Now this guy comes out with a claim that is basically unsubstantiated, and I'm pointing out he can't really know what he's talking about.

I'm not saying he's necessarily wrong, but just that blanket statement, "It doesn't help sales" is an assumption on his part -- especially if he's trying to apply it to a market wider than niche games.

ResonanceSD:
And yet they sell products in steam. Apparently when the drm s beneficial to the company, we don't hear anything.

Eh, not so much the DRM as the Steam sales. Several of the Paradox games I own were bought that way. And in one case(Mount & Blade Warband), I bought the game on Steam, took the CD Key, then downloaded the game from the developer and installed that one so I didn't have to use Steam. So not really much going on there DRM-wise.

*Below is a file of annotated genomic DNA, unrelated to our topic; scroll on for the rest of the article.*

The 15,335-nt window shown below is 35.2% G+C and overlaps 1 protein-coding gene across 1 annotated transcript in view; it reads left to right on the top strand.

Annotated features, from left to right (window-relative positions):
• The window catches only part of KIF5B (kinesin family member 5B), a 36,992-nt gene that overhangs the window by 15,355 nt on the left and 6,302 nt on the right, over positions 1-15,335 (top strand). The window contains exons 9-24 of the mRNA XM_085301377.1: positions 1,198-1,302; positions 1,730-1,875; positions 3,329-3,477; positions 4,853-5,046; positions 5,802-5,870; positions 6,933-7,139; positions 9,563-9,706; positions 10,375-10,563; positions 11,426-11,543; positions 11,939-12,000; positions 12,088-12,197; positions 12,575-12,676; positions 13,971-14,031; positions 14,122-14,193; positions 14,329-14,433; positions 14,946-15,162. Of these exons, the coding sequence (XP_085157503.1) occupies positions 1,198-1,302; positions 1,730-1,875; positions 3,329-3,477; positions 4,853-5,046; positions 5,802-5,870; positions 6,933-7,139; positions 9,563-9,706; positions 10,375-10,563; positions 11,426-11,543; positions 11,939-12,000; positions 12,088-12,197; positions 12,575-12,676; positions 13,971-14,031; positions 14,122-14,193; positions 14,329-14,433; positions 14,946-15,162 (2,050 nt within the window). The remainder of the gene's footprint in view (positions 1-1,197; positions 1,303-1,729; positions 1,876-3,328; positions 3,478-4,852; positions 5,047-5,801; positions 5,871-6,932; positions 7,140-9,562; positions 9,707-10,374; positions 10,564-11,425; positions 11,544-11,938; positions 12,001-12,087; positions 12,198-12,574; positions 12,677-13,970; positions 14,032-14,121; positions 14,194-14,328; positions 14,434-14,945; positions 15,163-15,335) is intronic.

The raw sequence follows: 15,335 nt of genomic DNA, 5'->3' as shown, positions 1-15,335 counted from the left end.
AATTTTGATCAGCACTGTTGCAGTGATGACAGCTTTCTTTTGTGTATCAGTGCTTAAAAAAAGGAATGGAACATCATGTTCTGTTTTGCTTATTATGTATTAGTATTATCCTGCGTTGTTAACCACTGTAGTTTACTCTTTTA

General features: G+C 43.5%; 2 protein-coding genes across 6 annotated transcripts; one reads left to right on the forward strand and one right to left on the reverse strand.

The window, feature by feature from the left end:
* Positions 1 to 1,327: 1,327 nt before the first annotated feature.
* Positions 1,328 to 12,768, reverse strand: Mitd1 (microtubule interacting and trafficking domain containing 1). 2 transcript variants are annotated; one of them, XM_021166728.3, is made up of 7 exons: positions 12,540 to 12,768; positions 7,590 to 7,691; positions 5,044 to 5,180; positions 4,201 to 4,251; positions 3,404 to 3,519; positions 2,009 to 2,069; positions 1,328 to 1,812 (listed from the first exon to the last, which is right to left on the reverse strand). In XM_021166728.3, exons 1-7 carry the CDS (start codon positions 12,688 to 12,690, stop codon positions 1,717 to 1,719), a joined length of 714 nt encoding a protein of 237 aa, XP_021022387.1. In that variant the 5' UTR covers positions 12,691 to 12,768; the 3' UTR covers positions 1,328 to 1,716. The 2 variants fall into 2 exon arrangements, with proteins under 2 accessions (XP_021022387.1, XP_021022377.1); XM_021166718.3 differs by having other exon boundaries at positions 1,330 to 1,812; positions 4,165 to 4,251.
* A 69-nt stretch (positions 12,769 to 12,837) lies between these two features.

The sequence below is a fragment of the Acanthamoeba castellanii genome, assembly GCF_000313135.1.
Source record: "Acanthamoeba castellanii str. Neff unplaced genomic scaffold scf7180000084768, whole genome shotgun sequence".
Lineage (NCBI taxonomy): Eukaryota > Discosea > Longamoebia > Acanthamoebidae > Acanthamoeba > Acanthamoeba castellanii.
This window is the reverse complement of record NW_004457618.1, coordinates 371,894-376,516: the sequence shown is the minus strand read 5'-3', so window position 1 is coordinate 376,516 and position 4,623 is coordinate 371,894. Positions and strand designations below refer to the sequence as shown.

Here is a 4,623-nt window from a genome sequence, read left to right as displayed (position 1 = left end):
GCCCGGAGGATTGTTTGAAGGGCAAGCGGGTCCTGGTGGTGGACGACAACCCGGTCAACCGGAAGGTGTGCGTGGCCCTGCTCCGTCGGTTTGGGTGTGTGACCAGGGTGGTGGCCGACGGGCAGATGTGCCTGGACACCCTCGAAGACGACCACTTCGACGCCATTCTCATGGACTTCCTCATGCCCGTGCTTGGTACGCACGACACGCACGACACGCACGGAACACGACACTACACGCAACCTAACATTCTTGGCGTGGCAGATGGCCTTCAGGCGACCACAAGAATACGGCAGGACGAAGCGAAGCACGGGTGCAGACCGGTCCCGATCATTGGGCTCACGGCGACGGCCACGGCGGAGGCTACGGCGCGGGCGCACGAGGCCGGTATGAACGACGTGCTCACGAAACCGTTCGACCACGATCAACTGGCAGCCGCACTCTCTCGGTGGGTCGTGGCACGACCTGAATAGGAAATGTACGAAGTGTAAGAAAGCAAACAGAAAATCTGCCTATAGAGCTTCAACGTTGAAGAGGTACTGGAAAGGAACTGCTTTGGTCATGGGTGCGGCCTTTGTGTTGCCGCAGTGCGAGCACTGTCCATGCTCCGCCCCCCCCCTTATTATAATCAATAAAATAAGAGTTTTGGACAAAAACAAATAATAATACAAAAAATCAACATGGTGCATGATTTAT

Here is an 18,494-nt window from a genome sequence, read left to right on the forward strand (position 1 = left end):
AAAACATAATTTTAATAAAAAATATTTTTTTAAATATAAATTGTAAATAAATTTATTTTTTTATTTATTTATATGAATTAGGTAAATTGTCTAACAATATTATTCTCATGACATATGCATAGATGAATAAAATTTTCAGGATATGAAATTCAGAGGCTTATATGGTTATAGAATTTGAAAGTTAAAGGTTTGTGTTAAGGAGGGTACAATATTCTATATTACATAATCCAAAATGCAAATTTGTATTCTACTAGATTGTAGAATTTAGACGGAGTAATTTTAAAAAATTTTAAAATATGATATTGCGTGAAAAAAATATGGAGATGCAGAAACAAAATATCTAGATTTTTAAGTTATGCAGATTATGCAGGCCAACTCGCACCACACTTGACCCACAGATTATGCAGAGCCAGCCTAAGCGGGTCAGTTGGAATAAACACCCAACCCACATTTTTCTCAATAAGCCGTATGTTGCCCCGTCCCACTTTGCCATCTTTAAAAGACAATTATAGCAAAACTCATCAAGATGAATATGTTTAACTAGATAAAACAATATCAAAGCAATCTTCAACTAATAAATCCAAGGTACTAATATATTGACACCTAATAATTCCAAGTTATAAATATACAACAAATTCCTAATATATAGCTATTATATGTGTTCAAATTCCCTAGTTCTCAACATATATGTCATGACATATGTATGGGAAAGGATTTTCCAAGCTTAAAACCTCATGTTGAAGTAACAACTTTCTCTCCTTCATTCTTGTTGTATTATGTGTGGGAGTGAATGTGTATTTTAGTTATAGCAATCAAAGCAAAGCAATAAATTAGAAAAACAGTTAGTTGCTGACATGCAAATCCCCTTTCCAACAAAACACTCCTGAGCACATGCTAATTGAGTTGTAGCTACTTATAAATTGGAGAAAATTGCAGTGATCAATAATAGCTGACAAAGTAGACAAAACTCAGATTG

A CEO making sense?

What is this world coming to!?
What will be next? Taxes for millionaires? Nuclear disarmament? World peace?

I'm not sure if humanity is ready for this kind of culture-shock.

Kwil:
[quote="Andy Chalk" post="7.339898.13751103"][quote="Kwil" post="7.339898.13750847"]I don't suppose he has any numbers to back up the claims that it won't increase sales? Because from what I can see, games with these systems on them sell a hell of a lot more than Paradox Interactive games do.

I see your Paradox Interactive CEO, and I raise you Epic Games and Ubisoft, both who have essentially said that the PC market is no longer their primary focus because piracy makes developing for the platform not nearly worth the while that it is on console. 7 or 8 years ago, when they said they last tried it, was 2003 or so. Most people were still only accessing the internet from university labs, broadband at home was incredibly rare, Napster had just been shut down a year or so ago, and most people were unaware there was such a thing as The Pirate Bay.

Basically, 7 or 8 years ago in internet time is like your great-grandpa saying "Yeah, we tried a model T. Damn thing was less reliable than a horse. Don't see why anybody'd want a car today.